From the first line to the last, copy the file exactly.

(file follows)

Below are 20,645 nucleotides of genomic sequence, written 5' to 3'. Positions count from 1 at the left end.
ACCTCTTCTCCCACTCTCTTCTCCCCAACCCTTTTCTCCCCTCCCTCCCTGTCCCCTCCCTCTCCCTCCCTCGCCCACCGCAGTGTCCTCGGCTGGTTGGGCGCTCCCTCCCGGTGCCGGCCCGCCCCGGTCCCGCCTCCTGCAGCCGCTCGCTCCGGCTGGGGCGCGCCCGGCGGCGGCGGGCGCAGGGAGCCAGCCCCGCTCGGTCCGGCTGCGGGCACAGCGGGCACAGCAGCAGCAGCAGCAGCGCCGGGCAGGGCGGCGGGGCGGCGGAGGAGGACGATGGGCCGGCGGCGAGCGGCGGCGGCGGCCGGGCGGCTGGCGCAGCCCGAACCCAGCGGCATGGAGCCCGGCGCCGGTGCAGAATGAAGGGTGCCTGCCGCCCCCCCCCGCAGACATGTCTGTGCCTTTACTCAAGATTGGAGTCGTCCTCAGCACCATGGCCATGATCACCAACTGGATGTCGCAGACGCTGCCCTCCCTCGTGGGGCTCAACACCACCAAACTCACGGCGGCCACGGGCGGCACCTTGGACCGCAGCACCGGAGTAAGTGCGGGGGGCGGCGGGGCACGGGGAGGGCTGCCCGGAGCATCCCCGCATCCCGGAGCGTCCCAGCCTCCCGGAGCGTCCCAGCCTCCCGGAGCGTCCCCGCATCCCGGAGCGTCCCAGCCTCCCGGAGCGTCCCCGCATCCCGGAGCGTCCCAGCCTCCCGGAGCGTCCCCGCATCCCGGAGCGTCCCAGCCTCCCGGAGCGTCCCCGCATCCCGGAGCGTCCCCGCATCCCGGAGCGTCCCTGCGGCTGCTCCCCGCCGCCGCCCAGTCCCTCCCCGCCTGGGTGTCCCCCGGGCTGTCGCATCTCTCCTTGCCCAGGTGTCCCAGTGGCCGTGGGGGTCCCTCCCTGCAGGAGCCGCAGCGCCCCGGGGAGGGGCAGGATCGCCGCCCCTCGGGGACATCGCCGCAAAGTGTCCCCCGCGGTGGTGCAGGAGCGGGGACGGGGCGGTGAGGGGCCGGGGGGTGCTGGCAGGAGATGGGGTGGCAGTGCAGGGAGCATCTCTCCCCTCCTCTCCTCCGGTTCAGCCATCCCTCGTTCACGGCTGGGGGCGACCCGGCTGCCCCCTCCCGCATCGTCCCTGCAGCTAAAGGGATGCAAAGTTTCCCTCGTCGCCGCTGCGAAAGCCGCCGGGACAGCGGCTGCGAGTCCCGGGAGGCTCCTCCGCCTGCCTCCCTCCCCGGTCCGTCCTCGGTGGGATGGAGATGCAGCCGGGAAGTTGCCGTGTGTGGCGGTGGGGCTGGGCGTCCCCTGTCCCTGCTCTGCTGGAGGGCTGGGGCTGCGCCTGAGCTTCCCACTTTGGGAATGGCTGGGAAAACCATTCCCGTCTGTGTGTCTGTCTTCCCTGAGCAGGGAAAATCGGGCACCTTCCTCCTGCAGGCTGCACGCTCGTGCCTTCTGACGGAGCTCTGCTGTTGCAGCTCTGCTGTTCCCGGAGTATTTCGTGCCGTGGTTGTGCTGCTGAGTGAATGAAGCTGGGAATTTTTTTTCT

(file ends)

Below are 20,645 nucleotides of genomic sequence, written 5' to 3'. Positions count from 1 at the left end.
ACCTCTTCTCCCACTCTCTTCTCCCCAACCCTTTTCTCCCCTCCCTCCCTGTCCCCTCCCTCTCCCTCCCTCGCCCACCGCAGTGTCCTCGGCTGGTTGGGCGCTCCCTCCCGGTGCCGGCCCGCCCCGGTCCCGCCTCCTGCAGCCGCTCGCTCCGGCTGGGGCGCGCCCGGCGGCGGCGGGCGCAGGGAGCCAGCCCCGCTCGGTCCGGCTGCGGGCACAGCGGGCACAGCAGCAGCAGCAGCAGCGCCGGGCAGGGCGGCGGGGCGGCGGAGGAGGACGATGGGCCGGCGGCGAGCGGCGGCGGCGGCCGGGCGGCTGGCGCAGCCCGAACCCAGCGGCATGGAGCCCGGCGCCGGTGCAGAATGAAGGGTGCCTGCCGCCCCCCCCCGCAGACATGTCTGTGCCTTTACTCAAGATTGGAGTCGTCCTCAGCACCATGGCCATGATCACCAACTGGATGTCGCAGACGCTGCCCTCCCTCGTGGGGCTCAACACCACCAAACTCACGGCGGCCACGGGCGGCACCTTGGACCGCAGCACCGGAGTAAGTGCGGGGGGCGGCGGGGCACGGGGAGGGCTGCCCGGAGCATCCCCGCATCCCGGAGCGTCCCAGCCTCCCGGAGCGTCCCAGCCTCCCGGAGCGTCCCCGCATCCCGGAGCGTCCCAGCCTCCCGGAGCGTCCCCGCATCCCGGAGCGTCCCAGCCTCCCGGAGCGTCCCCGCATCCCGGAGCGTCCCAGCCTCCCGGAGCGTCCCCGCATCCCGGAGCGTCCCCGCATCCCGGAGCGTCCCTGCGGCTGCTCCCCGCCGCCGCCCAGTCCCTCCCCGCCTGGGTGTCCCCCGGGCTGTCGCATCTCTCCTTGCCCAGGTGTCCCAGTGGCCGTGGGGGTCCCTCCCTGCAGGAGCCGCAGCGCCCCGGGGAGGGGCAGGATCGCCGCCCCTCGGGGACATCGCCGCAAAGTGTCCCCCGCGGTGGTGCAGGAGCGGGGACGGGGCGGTGAGGGGCCGGGGGGTGCTGGCAGGAGATGGGGTGGCAGTGCAGGGAGCATCTCTCCCCTCCTCTCCTCCGGTTCAGCCATCCCTCGTTCACGGCTGGGGGCGACCCGGCTGCCCCCTCCCGCATCGTCCCTGCAGCTAAAGGGATGCAAAGTTTCCCTCGTCGCCGCTGCGAAAGCCGCCGGGACAGCGGCTGCGAGTCCCGGGAGGCTCCTCCGCCTGCCTCCCTCCCCGGTCCGTCCTCGGTGGGATGGAGATGCAGCCGGGAAGTTGCCGTGTGTGGCGGTGGGGCTGGGCGTCCCCTGTCCCTGCTCTGCTGGAGGGCTGGGGCTGCGCCTGAGCTTCCCACTTTGGGAATGGCTGGGAAAACCATTCCCGTCTGTGTGTCTGTCTTCCCTGAGCAGGGAAAATCGGGCACCTTCCTCCTGCAGGCTGCACGCTCGTGCCTTCTGACGGAGCTCTGCTGTTGCAGCTCTGCTGTTCCCGGAGTATTTCGTGCCGTGGTTGTGCTGCTGAGTGAATGAAGCTGGGAATTTTTTTTCT